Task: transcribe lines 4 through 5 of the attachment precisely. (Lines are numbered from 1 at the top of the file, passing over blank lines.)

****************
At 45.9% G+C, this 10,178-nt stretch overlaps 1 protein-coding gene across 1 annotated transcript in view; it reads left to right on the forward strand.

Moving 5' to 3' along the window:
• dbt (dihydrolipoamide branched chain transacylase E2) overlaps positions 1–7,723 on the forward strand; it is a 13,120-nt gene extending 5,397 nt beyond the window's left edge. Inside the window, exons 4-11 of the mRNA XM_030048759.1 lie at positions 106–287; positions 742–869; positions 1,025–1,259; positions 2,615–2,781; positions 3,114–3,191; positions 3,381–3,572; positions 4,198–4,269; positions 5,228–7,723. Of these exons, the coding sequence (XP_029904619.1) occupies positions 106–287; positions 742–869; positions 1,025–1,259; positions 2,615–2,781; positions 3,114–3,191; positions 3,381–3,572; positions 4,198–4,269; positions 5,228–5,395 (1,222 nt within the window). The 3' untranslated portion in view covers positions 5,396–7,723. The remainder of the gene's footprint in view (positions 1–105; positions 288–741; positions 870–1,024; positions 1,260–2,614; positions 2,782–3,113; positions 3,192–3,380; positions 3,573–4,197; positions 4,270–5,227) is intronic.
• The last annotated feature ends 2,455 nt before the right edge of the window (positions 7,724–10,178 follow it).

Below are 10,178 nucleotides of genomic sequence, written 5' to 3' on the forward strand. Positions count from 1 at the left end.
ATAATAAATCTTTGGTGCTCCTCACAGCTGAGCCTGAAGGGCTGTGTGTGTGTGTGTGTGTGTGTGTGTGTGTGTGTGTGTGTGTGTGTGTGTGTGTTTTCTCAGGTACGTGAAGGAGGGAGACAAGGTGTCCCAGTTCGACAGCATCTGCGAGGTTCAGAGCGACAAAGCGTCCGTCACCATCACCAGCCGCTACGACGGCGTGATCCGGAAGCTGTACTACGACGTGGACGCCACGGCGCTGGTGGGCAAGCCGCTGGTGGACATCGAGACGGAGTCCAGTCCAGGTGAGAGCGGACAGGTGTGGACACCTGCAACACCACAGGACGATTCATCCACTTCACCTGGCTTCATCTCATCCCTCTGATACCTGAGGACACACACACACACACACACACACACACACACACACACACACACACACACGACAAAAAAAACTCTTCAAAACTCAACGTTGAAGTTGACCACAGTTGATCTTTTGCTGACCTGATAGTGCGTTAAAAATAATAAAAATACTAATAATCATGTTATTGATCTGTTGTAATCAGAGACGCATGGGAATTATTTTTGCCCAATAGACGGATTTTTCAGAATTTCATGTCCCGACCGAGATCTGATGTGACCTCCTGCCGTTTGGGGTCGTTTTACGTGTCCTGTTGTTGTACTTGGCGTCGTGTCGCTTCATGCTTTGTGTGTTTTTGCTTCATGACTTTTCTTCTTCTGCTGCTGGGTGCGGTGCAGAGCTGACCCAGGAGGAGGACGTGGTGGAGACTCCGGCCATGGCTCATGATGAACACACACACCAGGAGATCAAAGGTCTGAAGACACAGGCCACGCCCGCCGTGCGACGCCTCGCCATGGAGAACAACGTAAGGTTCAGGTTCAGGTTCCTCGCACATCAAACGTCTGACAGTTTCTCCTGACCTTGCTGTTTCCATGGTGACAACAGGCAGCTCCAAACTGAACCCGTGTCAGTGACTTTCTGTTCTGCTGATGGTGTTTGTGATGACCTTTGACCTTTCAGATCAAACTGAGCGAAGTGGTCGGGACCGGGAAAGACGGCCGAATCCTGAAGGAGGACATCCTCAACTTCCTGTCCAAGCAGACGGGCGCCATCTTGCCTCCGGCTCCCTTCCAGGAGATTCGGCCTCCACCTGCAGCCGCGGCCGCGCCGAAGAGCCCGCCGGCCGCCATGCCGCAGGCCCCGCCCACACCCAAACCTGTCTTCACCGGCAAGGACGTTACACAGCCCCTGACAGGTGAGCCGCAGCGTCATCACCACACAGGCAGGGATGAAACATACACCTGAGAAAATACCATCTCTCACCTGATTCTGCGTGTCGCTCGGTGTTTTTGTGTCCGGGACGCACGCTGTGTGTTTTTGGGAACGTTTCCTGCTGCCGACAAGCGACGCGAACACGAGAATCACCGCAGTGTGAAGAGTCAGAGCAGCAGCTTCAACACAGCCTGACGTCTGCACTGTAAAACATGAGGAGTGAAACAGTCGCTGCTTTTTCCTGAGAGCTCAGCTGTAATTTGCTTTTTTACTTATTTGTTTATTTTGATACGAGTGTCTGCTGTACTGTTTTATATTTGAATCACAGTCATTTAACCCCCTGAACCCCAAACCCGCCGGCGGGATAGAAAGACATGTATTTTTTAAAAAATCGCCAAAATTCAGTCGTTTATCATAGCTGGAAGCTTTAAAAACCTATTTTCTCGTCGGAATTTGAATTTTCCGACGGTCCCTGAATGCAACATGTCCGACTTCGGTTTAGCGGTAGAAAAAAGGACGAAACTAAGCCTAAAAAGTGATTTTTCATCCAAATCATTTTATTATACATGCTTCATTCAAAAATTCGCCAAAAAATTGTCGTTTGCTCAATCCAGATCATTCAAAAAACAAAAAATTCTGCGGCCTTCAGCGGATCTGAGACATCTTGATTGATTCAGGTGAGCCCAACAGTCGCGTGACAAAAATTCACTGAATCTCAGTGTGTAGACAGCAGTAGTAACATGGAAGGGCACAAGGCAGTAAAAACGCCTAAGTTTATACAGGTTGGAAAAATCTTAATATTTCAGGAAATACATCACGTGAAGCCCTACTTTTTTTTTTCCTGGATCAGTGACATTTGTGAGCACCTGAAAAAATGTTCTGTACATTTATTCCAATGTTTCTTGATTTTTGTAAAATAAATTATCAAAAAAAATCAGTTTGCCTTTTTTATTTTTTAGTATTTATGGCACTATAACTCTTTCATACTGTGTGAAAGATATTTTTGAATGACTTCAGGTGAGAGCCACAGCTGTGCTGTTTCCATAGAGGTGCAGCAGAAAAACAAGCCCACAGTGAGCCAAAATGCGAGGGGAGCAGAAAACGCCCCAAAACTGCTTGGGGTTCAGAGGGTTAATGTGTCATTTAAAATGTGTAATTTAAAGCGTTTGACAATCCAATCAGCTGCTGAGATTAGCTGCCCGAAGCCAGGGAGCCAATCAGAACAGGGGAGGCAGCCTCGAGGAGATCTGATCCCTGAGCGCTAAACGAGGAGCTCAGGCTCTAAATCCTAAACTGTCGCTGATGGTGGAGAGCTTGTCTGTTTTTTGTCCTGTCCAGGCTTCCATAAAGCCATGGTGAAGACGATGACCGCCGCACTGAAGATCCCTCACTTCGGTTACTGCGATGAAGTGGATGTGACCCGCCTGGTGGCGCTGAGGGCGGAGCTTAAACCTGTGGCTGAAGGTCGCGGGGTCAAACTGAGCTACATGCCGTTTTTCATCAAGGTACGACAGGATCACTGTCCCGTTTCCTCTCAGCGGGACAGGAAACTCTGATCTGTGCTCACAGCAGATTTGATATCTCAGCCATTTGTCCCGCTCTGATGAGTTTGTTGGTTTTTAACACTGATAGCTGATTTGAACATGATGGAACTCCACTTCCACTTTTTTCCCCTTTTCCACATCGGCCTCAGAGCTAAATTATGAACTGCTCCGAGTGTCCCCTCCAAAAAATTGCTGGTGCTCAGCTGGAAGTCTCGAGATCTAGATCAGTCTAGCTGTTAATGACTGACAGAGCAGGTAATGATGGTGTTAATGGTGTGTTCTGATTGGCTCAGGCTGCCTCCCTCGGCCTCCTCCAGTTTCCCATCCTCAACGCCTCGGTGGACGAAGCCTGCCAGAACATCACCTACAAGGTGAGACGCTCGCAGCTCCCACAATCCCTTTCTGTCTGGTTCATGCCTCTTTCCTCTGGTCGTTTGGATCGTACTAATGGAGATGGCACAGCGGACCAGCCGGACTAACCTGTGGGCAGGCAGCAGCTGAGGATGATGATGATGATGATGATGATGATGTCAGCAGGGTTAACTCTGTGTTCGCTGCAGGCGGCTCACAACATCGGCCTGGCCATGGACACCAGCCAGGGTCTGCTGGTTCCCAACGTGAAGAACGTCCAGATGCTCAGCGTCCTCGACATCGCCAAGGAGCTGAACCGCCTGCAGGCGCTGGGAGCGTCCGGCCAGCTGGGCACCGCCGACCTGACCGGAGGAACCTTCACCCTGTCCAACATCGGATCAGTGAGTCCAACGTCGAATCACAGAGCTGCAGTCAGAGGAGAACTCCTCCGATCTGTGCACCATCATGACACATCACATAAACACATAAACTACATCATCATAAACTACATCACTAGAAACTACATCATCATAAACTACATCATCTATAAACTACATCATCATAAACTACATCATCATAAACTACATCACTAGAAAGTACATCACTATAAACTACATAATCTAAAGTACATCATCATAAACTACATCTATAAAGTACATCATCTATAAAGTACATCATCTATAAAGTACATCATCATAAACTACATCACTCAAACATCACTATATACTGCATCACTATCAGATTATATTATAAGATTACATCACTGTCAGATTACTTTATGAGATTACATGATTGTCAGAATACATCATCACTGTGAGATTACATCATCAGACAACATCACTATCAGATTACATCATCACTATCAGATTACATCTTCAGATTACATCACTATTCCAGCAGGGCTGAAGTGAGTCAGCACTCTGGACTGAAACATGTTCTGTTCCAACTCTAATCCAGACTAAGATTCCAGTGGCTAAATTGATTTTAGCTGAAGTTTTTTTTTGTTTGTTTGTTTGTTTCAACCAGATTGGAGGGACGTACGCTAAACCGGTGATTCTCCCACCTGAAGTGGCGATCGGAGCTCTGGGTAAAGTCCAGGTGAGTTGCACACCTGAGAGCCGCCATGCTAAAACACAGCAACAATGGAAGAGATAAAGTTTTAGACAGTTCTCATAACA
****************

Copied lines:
• The last annotated feature ends 2,455 nt before the right edge of the window (positions 7,724–10,178 follow it).

Below are 10,178 nucleotides of genomic sequence, written 5' to 3' on the forward strand. Positions count from 1 at the left end.